1. Freddie Bauer Would Very Much Like to Quit/Force of Evil (Abraham Polonsky, 1948)
Picture Robert Crumb acting as the catalyst of doom in a pinko film noir penned by Franz Kafka & that's Freddie Bauer, as embodied by character actor Howland Chamberlain. In a world where the "good guys" only exist on the other end of phone conversations & in newspaper headlines where an invisible District Attorney crusades to eradicate the numbers racket, nebbish accountant Freddie Bauer is the feeble conscience. When the ostensibly benevolent numbers parlor for which he tallies is taken over by a syndicate, Freddie wants to quit. He only wants to be the bookkeeper for an illegal organization if there are no police raids & the boss -- in this case, the 40s version of Zero Mostel, Thomas Gomez -- seems like a nice guy. In other words, he'll only act dishonestly if he can completely overlook it on a day-to-day basis. Otherwise, forget it. Unfortunately, the syndicate can't really let a parlor's main accountant quit, so Freddie begs, asks some potent philosophical questions (imagine Kafka's Man Before the Law as a chronic pesterer) & finally brings the whole shebang down around his (and everyone else's) ears. All because Freddie wants to quit his job. He just wants to quit. And he wants to quit in that kind of jostled Bowery poetry popularized by pinko playwright Clifford Odets:
Bauer: Just like Doris, Mr. Morse, I'm quitting. I just wanted to tell you so you could get somebody else for tomorrow. This place makes me sick...Mr. Morse, what did you put me into? Did you put me into this without me knowing or saying, did you do a thing like this to me?
Joe Morse (John Garfield): Mr. Bauer, I'd like to straighten out whatever trouble there seems to be here, if I can.
Bauer: There's no trouble, I just want to quit.
Morse: Is that fair?
Bauer: Maybe it isn't, but that's what I want to do.
Morse: But why go out of your way to make trouble for yourself?
Bauer: What do you mean?
Morse: Well, we're reorganizing the whole business now. We need every man's loyalty at this time.
Bauer: You can't make me stay. You can't. How can you make me? What are you gonna do?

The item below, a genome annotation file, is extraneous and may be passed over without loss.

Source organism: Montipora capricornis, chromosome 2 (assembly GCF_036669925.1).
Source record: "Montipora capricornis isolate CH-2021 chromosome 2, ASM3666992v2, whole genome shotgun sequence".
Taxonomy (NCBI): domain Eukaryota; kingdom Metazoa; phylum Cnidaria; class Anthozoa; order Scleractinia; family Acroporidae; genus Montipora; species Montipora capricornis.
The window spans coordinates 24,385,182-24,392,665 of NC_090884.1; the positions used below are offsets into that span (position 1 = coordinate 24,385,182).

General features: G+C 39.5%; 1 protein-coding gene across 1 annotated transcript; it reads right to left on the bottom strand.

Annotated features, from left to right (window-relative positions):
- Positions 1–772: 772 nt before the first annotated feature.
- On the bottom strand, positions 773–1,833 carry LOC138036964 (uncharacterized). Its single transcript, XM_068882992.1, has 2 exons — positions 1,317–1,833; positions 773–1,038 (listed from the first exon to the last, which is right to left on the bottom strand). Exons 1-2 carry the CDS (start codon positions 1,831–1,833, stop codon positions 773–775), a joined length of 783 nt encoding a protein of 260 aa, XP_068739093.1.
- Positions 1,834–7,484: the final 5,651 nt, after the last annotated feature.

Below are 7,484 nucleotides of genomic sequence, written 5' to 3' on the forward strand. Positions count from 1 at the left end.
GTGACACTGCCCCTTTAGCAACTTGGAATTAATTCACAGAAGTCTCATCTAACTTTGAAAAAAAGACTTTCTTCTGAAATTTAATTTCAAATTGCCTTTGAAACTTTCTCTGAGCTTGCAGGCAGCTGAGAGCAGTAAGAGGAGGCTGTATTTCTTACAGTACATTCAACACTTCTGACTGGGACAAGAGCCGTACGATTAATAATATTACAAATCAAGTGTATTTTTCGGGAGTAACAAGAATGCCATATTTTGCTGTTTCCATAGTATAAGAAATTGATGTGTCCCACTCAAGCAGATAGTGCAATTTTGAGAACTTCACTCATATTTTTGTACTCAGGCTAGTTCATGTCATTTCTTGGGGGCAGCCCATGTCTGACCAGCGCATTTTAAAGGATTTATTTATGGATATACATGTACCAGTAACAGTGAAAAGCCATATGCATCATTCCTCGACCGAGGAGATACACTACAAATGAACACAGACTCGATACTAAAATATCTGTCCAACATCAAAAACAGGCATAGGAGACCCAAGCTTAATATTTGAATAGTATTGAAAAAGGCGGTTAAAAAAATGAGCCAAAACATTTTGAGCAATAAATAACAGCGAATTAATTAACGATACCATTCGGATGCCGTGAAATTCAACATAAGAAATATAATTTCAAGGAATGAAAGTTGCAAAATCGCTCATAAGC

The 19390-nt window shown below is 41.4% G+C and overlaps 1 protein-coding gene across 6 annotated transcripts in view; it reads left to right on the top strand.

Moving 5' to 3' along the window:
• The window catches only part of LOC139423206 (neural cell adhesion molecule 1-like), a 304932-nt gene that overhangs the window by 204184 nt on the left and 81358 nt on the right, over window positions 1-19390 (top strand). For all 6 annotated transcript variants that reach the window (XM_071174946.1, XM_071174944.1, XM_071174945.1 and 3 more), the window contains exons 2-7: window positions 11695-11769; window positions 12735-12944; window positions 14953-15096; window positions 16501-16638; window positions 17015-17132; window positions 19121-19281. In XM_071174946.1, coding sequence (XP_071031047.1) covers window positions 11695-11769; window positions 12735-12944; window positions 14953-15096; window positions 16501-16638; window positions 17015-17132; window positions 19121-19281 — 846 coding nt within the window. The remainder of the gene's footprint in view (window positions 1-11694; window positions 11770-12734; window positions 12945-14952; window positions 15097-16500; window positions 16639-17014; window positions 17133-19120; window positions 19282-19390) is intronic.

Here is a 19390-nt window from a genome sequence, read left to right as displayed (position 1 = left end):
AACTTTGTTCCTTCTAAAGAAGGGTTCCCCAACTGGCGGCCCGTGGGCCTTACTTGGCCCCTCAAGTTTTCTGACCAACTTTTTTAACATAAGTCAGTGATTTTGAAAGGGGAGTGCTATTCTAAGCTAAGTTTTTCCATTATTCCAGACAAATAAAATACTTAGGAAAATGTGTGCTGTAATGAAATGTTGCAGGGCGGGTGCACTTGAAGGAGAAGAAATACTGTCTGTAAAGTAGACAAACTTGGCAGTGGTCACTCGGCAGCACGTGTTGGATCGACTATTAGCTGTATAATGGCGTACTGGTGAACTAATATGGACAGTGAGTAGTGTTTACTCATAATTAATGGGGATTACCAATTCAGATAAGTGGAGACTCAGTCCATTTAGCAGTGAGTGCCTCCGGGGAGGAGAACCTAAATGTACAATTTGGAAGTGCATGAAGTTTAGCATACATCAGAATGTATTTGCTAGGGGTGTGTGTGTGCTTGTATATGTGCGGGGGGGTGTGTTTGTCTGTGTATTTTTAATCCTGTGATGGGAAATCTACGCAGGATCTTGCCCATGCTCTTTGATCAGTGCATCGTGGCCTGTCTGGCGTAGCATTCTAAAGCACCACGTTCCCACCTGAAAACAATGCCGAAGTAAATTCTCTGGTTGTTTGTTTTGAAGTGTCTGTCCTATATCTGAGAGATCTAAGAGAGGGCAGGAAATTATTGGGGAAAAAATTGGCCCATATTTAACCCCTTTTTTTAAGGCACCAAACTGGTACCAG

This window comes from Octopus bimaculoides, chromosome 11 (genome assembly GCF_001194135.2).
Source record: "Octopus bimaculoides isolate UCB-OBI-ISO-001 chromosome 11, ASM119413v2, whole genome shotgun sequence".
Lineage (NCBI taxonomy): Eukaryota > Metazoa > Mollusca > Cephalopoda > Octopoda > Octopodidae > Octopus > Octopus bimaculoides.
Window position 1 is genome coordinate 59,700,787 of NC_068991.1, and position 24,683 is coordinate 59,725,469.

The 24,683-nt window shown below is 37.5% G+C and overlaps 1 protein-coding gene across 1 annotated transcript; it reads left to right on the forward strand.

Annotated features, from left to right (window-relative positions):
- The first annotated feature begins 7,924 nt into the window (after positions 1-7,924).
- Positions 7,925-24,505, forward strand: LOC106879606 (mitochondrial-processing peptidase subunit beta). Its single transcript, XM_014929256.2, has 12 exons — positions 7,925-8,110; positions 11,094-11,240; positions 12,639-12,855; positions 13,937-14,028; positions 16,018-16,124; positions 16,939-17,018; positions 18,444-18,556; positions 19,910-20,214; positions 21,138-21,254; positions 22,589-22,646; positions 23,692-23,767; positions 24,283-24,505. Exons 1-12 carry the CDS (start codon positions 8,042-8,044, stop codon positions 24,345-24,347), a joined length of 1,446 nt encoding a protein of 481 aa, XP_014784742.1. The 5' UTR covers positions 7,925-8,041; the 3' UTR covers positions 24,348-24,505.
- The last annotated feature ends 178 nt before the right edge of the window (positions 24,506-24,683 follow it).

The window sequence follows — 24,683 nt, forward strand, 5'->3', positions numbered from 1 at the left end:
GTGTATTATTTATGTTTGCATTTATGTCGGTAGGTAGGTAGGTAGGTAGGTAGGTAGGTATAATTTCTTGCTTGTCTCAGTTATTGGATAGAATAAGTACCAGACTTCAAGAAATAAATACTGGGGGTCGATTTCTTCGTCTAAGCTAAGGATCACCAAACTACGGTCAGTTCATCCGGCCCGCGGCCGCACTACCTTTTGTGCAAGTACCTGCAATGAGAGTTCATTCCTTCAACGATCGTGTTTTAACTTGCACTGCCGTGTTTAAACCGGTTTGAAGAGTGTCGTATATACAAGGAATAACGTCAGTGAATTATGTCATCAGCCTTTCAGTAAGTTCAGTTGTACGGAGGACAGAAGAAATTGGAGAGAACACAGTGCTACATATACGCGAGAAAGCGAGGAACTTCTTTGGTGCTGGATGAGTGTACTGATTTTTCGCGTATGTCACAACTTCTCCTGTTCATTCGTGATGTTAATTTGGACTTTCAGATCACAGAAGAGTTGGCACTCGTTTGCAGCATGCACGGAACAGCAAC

Morse: I want to be friends with all you people. I'm looking ahead to where we can work on a nice friendly basis. I don't believe in an employer who has to say to his people, 'You've GOT to'. I like an employer whose people do things by themselves, because they like to, because they're loyal to the business.
Bauer: If I go now & walk out of here, how're you gonna stop me? How -- if I say I won't stay & walk out of here -- how are going to stop me?
Numbers Parlor Clerk: Well, I'm gonna quit just the same. It frightens me to work here.
Bauer: What are you talking about? We can't quit, they won't let us. You heard them, they said they'd kill me if I quit.
Clerk: They said they'd kill you, Mr. Bauer. You're the head bookkeeper here, they need you. They don't need us.
Waiter: Your friend didn't show yet.
Bauer: What's the matter, are you in a hurry for the table? There's no one here, you're not losing any tips letting me sit!
Leo Morse (Thomas Gomez): I'm glad you called me Freddie. I'm glad you thought it over to listen to me, to calm down & listen to me, so I can help you. I know how bad you feel Freddie. It was a wicked, foolish thing to do to put a gun in my brother's hand for him to kill you. That's what you wanted to do, that's what it was. I know how it feels to try to find someone to kill you, to finish you off, to take the crimes of your life on his head, in his hands...
Bauer: Please, Mr. Morse, all I want is to quit. That's all, nothing else. They won't let me quit & I want to quit. I'll die if I don't quit.
2. Captain Hauptmann Koenig & the Leipzig Suicides/Edge of Darkness (Lewis Milestone, 1943)